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Teenagers and sexting

While many parents may not want to think about their teens taking or sending sexually explicit photos from their cellphones, the reality is that it does happen. If the person is underage, however, this behavior can be deemed a sex crime and come with lifelong consequences, including being labeled as a sex offender for life.

A survey of 1,280 teenagers and young adults by the American National Campaign to Prevent Teen and Unplanned Pregnancy found that one in five teenagers admitted to sending nude or semi-nude pictures. While most of those who admitted to sending the pictures said they sent them to a boyfriend or girlfriend, 39 percent of boys and 21 percent of girls ages 13 to 19 said they sent the pictures to people they were interested in "hooking up" with.

Many teens who have grown up in the information age where technology is a part of everyday life do not necessarily understand the seriousness of sending or dispersing these types of photos. Even if someone receives a nude picture of someone else that was unsolicited, if the subject of the photo is underage, the person receiving the picture can be considered in possession of child pornography. Those who take the pictures and send them to others or forward on pictures they have received can also be charged with distributing child pornography.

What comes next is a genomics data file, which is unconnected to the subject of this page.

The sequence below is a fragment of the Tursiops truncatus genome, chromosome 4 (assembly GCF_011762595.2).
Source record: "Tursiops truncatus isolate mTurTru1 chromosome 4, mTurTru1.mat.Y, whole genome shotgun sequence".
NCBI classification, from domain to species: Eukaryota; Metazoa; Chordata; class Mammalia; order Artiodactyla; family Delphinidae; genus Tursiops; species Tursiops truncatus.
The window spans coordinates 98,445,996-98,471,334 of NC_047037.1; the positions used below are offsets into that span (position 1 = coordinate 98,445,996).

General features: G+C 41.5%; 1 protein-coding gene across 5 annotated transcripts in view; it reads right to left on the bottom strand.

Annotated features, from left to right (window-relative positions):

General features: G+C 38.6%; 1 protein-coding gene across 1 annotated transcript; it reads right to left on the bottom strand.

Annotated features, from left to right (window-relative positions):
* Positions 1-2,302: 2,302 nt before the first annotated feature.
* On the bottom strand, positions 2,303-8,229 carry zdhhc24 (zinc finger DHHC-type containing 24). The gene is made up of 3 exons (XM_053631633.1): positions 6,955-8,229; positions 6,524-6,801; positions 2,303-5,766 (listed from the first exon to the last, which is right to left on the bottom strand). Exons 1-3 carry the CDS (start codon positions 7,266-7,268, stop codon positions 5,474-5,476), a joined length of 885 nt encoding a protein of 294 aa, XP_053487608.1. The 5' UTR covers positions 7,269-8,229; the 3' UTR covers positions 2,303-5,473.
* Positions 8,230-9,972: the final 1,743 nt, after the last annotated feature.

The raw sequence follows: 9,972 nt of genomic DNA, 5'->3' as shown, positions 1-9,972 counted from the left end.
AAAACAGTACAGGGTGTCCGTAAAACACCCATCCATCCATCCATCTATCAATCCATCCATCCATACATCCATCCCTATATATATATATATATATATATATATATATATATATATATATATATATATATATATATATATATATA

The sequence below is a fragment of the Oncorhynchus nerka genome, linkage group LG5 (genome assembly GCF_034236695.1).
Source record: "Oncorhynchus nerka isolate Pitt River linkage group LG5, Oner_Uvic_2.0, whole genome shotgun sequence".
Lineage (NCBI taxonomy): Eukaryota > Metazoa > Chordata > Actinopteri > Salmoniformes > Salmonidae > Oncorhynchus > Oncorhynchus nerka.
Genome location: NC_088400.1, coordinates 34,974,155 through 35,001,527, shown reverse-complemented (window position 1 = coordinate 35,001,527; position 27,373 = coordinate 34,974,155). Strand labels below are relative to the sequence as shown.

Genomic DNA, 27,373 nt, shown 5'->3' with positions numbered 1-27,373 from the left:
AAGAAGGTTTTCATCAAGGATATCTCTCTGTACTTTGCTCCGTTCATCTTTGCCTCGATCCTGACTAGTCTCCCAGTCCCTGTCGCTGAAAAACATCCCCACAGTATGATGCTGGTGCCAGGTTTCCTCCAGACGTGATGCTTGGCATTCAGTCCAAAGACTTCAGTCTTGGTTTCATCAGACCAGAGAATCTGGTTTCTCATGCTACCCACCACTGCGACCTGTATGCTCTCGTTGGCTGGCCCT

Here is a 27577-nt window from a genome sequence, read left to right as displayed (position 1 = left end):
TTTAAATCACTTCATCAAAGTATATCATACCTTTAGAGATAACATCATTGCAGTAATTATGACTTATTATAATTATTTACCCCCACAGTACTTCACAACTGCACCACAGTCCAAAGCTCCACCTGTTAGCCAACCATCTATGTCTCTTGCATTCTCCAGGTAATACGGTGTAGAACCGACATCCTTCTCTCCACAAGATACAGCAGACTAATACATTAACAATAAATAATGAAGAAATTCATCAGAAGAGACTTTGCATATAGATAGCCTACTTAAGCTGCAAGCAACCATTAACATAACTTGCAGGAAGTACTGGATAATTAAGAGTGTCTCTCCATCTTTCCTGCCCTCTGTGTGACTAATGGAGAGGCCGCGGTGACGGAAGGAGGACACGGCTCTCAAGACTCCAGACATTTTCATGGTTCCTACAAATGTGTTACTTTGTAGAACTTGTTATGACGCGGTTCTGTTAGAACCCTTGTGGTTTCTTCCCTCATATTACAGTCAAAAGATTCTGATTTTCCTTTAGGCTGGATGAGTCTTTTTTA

Because pictures transmitted over cellphones and texts are digital material, once they are out there they are around forever. If you or someone you know has been charged with a sex crime related to sending explicit text messages in Missouri, understanding how the laws apply to these situations and what the possible options are is an important first step.

Source: Paediatr Child Health, "Sexting: Keeping teens safe and responsible in a technologically savvy world" DK Katzman, accessed Jan. 22, 2015

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